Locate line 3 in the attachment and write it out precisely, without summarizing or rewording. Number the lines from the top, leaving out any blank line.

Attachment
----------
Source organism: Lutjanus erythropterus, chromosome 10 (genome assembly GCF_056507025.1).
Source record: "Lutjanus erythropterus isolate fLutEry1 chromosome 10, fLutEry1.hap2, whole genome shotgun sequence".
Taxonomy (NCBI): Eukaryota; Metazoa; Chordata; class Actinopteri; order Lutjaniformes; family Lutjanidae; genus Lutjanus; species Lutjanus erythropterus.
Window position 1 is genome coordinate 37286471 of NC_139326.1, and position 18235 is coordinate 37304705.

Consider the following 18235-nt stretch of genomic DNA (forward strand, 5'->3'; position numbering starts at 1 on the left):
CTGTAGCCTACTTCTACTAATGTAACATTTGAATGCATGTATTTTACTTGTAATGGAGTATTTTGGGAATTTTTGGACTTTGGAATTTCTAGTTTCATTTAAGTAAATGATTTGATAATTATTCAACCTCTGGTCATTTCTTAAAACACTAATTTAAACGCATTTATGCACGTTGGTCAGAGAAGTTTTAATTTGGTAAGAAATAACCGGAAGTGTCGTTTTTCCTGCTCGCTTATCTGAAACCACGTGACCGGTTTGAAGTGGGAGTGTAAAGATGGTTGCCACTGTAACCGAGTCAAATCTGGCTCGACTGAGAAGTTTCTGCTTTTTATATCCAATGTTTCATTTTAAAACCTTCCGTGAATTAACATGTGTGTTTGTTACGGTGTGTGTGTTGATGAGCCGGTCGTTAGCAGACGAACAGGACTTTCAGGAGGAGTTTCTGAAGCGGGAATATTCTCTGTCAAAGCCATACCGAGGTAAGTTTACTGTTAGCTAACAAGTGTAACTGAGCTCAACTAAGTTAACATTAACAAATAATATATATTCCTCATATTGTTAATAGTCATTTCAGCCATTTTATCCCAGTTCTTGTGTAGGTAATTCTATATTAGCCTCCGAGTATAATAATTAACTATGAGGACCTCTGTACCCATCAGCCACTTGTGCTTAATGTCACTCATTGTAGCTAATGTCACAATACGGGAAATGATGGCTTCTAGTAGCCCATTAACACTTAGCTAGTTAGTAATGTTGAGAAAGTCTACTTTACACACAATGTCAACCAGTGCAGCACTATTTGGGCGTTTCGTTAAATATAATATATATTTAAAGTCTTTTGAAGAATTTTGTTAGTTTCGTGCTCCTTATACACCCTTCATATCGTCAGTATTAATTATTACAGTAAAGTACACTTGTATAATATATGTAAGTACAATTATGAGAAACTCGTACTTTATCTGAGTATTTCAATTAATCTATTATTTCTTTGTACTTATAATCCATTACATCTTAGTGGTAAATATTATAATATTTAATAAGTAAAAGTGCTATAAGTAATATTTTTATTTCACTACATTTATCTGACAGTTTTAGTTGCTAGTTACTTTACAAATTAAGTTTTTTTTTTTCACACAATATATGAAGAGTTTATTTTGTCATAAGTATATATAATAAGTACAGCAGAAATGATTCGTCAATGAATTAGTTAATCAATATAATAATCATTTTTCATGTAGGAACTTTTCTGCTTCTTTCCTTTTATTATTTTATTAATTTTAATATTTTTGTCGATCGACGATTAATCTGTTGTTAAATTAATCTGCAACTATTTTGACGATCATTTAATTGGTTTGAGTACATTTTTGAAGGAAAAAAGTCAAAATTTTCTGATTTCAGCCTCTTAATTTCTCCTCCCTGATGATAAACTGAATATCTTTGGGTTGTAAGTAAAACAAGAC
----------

Taxonomy (NCBI): Eukaryota; Metazoa; Chordata; class Actinopteri; order Lutjaniformes; family Lutjanidae; genus Lutjanus; species Lutjanus erythropterus.